Boiling point in Bolivia
Internal conflict could destabilize the region. Here's what Washington can do.
(Page 2 of 2)
The US government should support the initiative launched last month by the nascent Union of South American States. Just four months old and untested, UNASUR agreed to organize commissions to investigate killings and seek a compromise between the Bolivian government and its opponents.Skip to next paragraph
Subscribe Today to the Monitor
Washington should also persuade Brazil to play a greater role in the conflict, and use its foreign aid or trade policies to support reconciliation efforts. Brazil is easily Bolivia's most important foreign investor, and its president, Luiz Inácio Lula da Silva, is the only prominent international leader trusted by both of the country's warring parties. Brazil has the most at risk in continued turmoil.
If either UNASUR or Lula can get Morales to back off from his hard-line positions, a workable agreement should be possible. Both sides could claim victory if a new constitution gives more authority to individual provinces and transfers more of the hydrocarbon revenue to poorer areas.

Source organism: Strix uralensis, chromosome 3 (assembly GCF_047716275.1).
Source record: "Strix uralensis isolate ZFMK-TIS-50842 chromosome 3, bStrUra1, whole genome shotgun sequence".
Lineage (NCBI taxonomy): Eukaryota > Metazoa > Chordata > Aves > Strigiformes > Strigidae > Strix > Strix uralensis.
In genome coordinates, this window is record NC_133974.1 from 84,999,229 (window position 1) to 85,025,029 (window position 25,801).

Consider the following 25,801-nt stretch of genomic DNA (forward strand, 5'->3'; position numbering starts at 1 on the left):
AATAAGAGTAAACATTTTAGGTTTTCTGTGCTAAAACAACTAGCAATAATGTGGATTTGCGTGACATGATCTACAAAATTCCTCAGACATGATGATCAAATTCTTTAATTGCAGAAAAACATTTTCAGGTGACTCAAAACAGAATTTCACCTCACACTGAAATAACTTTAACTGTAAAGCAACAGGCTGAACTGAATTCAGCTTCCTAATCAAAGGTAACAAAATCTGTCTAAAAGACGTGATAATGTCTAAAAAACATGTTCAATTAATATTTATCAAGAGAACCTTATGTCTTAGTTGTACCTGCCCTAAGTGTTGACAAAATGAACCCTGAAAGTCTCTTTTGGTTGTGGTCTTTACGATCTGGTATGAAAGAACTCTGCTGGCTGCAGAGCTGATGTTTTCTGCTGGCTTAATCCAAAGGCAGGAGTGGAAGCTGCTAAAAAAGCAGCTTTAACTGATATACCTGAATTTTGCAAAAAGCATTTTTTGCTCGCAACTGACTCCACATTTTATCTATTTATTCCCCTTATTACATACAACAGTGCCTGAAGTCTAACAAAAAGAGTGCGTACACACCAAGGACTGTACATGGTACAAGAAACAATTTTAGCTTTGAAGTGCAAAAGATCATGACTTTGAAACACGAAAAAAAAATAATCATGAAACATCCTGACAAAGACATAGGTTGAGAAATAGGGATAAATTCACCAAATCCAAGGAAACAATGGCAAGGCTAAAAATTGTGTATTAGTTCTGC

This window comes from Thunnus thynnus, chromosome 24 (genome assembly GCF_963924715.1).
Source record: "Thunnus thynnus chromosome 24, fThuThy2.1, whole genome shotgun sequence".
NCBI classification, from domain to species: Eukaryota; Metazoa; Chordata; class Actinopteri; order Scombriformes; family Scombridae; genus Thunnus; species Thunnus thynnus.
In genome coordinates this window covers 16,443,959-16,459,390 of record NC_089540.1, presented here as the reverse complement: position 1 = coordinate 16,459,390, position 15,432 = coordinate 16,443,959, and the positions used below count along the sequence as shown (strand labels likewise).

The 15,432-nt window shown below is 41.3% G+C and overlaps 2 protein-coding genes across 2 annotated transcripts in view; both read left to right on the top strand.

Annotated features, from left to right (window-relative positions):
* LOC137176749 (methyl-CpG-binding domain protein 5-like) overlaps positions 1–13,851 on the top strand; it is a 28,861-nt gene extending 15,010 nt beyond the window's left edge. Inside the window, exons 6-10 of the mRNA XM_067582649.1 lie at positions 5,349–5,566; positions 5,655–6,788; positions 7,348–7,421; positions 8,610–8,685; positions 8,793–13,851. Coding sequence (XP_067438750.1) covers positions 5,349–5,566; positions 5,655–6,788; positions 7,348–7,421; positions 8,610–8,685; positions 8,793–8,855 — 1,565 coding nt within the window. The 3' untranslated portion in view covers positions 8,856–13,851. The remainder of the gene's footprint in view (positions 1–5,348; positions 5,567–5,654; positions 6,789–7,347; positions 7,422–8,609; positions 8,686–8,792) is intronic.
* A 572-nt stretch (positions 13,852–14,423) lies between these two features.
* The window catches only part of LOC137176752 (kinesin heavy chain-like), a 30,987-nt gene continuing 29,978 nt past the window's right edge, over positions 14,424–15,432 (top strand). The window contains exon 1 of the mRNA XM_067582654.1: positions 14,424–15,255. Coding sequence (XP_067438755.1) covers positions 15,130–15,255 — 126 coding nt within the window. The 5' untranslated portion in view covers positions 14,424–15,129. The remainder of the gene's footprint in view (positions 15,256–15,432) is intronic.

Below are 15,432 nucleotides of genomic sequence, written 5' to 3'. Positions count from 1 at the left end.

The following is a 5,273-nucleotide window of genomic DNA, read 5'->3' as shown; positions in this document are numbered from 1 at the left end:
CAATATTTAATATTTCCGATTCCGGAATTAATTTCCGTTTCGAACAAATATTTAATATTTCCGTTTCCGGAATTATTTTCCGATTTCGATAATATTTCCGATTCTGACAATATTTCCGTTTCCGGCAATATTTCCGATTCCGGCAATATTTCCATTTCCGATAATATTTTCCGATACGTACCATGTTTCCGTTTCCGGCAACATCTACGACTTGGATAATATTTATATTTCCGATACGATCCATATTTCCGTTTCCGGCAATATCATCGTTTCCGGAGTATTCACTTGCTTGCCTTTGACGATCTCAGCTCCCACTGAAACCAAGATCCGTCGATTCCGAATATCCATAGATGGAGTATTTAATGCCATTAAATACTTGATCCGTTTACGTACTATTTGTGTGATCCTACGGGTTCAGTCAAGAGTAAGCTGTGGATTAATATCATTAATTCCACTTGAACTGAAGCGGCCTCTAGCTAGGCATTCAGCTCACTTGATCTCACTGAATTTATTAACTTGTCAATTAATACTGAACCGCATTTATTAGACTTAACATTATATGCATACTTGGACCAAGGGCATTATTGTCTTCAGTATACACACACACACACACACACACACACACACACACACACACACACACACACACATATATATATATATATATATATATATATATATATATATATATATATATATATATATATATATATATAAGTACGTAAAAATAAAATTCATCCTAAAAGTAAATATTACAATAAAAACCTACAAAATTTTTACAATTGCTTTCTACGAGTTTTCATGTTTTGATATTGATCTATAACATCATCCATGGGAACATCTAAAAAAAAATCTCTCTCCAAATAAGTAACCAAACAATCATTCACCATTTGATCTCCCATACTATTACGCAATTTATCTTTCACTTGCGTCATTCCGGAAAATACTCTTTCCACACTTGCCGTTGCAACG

This compromise would allow the lowland business elite to safeguard its economic model and property rights. Morales could be satisfied that he delivered more money for his supporters, while introducing reforms favoring indigenous groups in the highland provinces.
Washington needs to carefully calibrate its policies to encourage this result. While actively persuading Lula to mediate the crisis, it should link the accord with the $100 million in annual foreign assistance that Washington gives Bolivia, as well as continued participation in the Andean Trade Promotion and Drug Eradication Act. (Tens of thousands of Bolivian manufacturing jobs depend on access to US markets, which this act provides.) At the same time, Millennium Challenge Account money could be offered as an incentive. Bolivia is eligible for $598 million, which could be disbursed after an agreement is fully implemented. Offering to replace the US ambassador could be a sign of goodwill.
Washington has a delicate role to play in a country where past grievances – whether real or imaginary – color any act today. But at the least it should not be giving a blank check to a regime that has both repeatedly insulted the US and has worked assiduously to overturn democracy.
• Seth Kaplan is a business consultant to companies in developing countries and a foreign-policy analyst. He's the author of "Fixing Fragile States: A New Paradigm for Development." His website is sethkaplan.org.